Two patients stare out of room at a mental hospital in Yuncheng, Shanxi Province on October 16, 2014. (Photo: VCG)
Deputies with the 13th National People's Congress (NPC), China's top legislature, suggested amending China's mental health law to improve mental patient management and protect public safety.
NPC Deputy Hu Meiying, from East China's Jiangxi Province, will submit a joint motion calling for adjustments to the amendment and said there had been incidents of people with mental disorders hurting others across the country and their mental conditions were previously unknown.
The NPC passed China's first-ever mental health law in 2002, establishing the principle of free will for mental patients' hospitalization, but excluded patients who were prone to violence.
Overemphasizing the "principle of free will," which seemed to protect patients' rights, could aggravate their conditions without sufficient and timely treatment, Hu told the Global Times on Thursday.
"This threatens the patients' safety, their families, and society," Hu said.
Problems also exist in regional governments that either can't or are reluctant to manage local mental health patients and provide them with proper treatment, Hu added.
Hu and the other deputies have suggested a reporting system that would require medical institutes to record and report to the government information on confirmed cases that involve those suffering from mental disorders in a timely fashion.
Also, a level-to-level management system should be implemented at mental health institutes to receive and treat patients based on their conditions, severity, and threat levels, the motion said. "Institutes that reject the patients can be punished," it added.
Chinese media reports on mental patients hurting or killing people are not rarely seen. On May 6, a mentally deranged man reportedly hacked a six-year-old girl to death in East China's Shandong Province. A few days earlier, a man with a history of psychiatric treatment hurt 11 people with a kitchen knife in Central China's Hubei Province.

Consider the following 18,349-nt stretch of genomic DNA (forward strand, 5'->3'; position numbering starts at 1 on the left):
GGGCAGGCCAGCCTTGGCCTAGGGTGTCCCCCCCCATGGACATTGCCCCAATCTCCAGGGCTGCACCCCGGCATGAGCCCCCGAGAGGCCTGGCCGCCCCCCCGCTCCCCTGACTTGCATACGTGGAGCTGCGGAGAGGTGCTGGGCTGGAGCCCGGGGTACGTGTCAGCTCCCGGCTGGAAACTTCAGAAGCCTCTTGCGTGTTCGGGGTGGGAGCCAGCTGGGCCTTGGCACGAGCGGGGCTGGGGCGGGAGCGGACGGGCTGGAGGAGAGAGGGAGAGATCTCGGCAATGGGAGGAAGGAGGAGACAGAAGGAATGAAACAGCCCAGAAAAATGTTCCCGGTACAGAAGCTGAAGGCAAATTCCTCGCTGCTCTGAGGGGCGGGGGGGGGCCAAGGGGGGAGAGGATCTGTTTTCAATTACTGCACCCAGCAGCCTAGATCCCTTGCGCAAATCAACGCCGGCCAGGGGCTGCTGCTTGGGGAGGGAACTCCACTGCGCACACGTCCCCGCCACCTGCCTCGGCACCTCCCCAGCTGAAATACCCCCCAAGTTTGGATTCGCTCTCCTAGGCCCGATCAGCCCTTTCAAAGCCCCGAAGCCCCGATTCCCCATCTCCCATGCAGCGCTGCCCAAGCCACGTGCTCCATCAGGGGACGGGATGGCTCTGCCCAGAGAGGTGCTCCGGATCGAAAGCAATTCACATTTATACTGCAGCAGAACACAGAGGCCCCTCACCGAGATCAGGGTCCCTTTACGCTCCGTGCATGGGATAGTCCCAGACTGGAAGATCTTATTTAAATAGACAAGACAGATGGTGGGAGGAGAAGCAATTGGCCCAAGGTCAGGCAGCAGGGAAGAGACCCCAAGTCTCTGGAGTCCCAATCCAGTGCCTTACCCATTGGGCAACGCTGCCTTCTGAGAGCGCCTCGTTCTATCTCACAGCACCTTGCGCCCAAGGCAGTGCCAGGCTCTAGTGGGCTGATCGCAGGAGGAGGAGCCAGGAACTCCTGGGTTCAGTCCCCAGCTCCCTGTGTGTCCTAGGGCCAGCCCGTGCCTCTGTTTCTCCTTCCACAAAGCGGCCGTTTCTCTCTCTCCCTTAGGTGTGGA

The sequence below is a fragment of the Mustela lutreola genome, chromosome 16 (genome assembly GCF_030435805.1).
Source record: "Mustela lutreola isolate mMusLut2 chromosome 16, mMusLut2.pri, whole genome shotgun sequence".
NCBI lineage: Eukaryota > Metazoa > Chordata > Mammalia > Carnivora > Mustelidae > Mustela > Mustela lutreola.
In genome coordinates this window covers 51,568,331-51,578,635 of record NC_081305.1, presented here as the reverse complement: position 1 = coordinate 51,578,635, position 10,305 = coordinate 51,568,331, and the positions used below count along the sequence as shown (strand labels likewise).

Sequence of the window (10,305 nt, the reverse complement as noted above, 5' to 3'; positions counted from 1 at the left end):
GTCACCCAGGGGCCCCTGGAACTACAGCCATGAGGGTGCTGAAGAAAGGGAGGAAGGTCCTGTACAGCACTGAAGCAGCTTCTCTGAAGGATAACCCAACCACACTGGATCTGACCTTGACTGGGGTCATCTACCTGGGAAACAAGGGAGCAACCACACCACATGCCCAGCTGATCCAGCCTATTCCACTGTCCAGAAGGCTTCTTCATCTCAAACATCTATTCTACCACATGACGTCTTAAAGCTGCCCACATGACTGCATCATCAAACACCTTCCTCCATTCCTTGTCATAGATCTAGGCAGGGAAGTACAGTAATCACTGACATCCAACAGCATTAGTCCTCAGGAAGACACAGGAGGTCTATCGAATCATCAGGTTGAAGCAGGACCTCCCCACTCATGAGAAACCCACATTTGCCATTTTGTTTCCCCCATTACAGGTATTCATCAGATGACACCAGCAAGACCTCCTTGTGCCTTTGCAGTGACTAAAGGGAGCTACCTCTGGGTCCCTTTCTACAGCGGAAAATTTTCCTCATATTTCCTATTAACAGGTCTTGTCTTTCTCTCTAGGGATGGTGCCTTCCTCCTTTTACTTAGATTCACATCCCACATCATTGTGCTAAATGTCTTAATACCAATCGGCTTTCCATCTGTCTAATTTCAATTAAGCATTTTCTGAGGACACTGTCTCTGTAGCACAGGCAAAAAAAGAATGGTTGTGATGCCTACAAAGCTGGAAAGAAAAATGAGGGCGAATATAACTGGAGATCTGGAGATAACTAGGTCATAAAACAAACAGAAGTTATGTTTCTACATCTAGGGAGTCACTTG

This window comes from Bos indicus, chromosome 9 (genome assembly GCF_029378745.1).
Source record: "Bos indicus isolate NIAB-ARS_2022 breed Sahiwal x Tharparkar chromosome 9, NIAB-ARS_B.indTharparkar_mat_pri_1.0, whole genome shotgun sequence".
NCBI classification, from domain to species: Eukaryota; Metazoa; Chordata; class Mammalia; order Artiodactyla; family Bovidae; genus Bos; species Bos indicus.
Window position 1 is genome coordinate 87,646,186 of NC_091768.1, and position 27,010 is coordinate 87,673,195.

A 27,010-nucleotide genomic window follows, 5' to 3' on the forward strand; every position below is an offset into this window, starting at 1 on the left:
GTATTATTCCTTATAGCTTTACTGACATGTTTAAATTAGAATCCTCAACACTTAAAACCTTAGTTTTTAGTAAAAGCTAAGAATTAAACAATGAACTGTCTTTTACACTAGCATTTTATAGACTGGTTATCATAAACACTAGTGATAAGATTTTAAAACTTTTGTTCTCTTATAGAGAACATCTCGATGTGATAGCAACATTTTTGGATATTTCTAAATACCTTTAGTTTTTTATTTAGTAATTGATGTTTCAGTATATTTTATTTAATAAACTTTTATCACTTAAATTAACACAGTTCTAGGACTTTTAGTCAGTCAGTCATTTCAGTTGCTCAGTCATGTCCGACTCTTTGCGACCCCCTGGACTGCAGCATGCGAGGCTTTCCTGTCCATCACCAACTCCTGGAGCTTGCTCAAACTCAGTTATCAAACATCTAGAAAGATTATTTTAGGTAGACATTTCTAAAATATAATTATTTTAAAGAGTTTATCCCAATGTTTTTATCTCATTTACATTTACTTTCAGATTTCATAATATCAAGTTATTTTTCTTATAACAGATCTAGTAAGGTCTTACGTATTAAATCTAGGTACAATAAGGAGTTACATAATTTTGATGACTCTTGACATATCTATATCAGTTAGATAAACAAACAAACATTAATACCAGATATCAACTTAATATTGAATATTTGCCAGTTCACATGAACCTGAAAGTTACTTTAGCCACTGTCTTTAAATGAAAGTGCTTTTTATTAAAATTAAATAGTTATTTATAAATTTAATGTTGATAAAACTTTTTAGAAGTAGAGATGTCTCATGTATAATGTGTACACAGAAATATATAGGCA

Hu's motion has won wide applause on Chinese social media. A Weibo user said amending the law "is necessary" as he had seen some cases where people had "avoided legal liability after killing others and using a mental disorder as an excuse."
"Severe mental patients should stay at hospitals for treatment instead of hanging outside like a 'time bomb,'" said another Weibo user.
Law insiders, nonetheless, have diverse opinions.
Lawyer Li Qinbin said he supports the motion. "I also suggest the patients' information be reported to related government departments or institutions," Li told the Global Times, adding that families who conceal patient conditions should be responsible for any harm and damage they cause.
Zhang Bo, who is also an attorney, said the motion could conflict with the original purpose of the Mental Health Law - to protect the privacy and free will of mental patients who had received or were undergoing hospital treatment.
"If the law is amended, I'm afraid power would be abused by regional governments who enforce it, which could hurt the patients' rights," Zhang said.
Instead of directly amending the law, Zhang feels the health authority could issue policies and regulations to help manage the patients better, especially those with a higher propensity for violence.